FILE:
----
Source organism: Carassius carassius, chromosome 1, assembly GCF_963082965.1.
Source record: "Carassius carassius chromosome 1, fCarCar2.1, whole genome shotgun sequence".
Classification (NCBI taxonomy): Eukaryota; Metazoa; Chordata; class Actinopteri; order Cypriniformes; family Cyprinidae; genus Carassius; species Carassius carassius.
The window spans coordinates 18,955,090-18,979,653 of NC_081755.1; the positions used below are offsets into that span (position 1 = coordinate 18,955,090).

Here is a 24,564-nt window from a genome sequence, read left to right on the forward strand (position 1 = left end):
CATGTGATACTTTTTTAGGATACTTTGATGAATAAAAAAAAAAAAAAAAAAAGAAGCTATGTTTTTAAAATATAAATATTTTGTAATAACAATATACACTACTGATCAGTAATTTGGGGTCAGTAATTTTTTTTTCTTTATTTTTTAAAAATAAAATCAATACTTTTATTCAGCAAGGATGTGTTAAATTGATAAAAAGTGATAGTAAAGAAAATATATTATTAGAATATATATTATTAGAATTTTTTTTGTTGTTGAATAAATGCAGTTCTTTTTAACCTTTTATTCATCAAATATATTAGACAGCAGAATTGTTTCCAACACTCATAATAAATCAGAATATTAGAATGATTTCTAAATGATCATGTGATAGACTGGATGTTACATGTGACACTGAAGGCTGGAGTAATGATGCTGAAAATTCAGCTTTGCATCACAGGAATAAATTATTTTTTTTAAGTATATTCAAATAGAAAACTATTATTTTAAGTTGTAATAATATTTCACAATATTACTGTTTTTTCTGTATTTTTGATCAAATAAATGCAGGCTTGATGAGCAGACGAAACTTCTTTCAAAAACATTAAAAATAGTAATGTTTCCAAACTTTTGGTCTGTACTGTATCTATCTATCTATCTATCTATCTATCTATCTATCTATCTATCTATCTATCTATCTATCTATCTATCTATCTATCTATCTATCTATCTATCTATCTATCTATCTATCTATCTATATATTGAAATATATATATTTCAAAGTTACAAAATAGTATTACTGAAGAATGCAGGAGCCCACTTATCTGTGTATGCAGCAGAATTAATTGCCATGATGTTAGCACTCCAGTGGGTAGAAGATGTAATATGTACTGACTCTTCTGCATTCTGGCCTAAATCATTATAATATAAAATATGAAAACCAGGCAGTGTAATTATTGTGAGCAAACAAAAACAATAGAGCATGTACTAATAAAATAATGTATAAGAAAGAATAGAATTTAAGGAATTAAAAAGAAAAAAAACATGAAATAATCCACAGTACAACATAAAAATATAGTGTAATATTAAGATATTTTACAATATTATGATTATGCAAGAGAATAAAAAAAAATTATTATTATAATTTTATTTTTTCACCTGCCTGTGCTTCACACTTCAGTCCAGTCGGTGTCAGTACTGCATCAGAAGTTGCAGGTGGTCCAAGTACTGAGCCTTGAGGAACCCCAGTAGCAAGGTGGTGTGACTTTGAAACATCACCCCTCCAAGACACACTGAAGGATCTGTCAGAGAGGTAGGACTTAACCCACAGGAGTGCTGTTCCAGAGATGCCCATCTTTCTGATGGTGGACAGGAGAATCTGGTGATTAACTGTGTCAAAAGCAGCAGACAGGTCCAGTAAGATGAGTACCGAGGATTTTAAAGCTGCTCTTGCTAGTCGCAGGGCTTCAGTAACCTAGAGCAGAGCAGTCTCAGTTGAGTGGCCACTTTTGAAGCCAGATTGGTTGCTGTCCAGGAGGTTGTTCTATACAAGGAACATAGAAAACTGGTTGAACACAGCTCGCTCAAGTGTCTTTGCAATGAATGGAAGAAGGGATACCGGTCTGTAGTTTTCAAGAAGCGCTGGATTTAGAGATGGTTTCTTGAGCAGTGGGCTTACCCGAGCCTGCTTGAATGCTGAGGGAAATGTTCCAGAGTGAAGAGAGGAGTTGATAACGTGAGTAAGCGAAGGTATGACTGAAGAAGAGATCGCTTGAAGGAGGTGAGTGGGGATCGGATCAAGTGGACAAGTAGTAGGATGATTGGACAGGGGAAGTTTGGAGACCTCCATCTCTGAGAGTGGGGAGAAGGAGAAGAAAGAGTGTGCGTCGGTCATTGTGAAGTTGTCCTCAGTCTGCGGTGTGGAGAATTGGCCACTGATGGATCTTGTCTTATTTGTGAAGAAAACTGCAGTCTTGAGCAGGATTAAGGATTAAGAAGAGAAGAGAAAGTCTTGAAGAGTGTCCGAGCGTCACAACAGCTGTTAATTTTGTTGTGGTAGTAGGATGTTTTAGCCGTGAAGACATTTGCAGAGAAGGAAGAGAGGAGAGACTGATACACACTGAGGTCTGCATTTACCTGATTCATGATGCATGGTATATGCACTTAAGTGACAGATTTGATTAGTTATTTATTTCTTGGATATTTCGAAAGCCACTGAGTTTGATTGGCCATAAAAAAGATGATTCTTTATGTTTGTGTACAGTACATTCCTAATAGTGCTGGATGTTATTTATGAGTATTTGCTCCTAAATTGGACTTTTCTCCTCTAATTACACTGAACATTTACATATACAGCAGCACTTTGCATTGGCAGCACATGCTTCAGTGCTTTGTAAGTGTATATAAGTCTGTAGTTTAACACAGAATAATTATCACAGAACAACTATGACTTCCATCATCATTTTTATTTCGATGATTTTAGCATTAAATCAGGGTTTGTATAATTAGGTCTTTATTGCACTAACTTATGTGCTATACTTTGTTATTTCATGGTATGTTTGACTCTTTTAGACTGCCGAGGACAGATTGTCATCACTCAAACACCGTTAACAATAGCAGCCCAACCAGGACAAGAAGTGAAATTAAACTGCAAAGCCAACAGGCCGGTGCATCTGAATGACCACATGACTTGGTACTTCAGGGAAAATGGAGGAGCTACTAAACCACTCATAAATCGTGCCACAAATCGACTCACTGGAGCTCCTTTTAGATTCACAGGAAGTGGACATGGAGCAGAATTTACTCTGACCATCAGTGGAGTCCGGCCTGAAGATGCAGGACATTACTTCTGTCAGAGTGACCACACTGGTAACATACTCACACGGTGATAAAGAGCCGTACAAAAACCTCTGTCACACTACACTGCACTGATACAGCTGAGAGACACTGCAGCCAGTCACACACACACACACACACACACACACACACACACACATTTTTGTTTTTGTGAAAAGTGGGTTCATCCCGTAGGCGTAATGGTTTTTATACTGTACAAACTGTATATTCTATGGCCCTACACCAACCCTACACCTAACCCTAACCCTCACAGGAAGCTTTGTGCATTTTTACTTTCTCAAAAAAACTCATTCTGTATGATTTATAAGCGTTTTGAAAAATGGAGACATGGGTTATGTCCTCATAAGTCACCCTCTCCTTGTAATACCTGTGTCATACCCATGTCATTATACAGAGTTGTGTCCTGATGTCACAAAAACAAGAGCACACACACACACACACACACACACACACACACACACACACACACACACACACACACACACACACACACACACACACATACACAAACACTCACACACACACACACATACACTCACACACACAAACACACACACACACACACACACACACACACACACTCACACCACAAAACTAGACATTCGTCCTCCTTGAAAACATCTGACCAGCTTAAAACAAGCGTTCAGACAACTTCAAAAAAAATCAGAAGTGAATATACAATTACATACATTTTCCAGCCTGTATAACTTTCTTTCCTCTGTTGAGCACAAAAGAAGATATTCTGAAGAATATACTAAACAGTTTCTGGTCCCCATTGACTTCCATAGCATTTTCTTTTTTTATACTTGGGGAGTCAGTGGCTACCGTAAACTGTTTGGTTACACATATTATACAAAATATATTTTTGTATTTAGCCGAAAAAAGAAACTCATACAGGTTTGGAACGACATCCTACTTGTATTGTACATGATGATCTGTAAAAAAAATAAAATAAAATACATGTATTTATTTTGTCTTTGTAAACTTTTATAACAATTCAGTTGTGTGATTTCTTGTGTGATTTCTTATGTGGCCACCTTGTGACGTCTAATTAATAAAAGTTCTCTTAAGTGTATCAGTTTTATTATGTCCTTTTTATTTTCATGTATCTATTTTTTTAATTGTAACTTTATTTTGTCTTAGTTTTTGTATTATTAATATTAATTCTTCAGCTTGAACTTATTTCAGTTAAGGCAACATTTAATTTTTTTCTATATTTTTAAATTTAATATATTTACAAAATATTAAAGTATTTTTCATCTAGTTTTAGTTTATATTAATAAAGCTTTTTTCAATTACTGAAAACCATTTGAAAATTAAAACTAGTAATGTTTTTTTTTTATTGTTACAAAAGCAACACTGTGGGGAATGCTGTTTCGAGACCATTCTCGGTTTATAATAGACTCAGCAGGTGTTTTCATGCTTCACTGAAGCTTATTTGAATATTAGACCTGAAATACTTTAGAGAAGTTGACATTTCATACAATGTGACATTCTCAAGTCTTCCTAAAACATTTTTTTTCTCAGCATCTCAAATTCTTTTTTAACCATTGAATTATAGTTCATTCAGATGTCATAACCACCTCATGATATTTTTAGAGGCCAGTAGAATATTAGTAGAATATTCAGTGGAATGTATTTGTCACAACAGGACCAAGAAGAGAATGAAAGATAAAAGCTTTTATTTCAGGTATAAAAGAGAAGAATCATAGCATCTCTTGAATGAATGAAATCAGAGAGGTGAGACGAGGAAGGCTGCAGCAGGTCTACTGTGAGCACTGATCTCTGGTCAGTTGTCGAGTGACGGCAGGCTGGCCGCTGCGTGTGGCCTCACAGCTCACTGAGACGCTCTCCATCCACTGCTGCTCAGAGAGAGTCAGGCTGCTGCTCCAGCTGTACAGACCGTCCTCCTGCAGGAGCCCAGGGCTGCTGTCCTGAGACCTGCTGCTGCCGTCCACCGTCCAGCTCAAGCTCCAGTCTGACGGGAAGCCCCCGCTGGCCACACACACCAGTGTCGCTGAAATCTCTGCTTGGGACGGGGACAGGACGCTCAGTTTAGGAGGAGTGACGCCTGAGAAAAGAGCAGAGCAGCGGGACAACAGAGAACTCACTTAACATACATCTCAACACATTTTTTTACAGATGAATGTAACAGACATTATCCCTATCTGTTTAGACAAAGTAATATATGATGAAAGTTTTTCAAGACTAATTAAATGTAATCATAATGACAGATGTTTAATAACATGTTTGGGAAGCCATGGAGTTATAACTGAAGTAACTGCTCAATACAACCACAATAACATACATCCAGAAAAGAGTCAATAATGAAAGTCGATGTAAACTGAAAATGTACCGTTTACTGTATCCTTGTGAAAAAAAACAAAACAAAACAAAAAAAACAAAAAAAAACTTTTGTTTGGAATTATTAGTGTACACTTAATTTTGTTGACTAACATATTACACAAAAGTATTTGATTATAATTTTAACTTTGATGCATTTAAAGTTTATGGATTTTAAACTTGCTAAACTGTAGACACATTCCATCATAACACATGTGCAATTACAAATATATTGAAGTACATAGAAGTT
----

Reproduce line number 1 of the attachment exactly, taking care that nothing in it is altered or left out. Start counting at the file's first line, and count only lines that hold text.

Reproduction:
Source organism: Carassius carassius, chromosome 1, assembly GCF_963082965.1.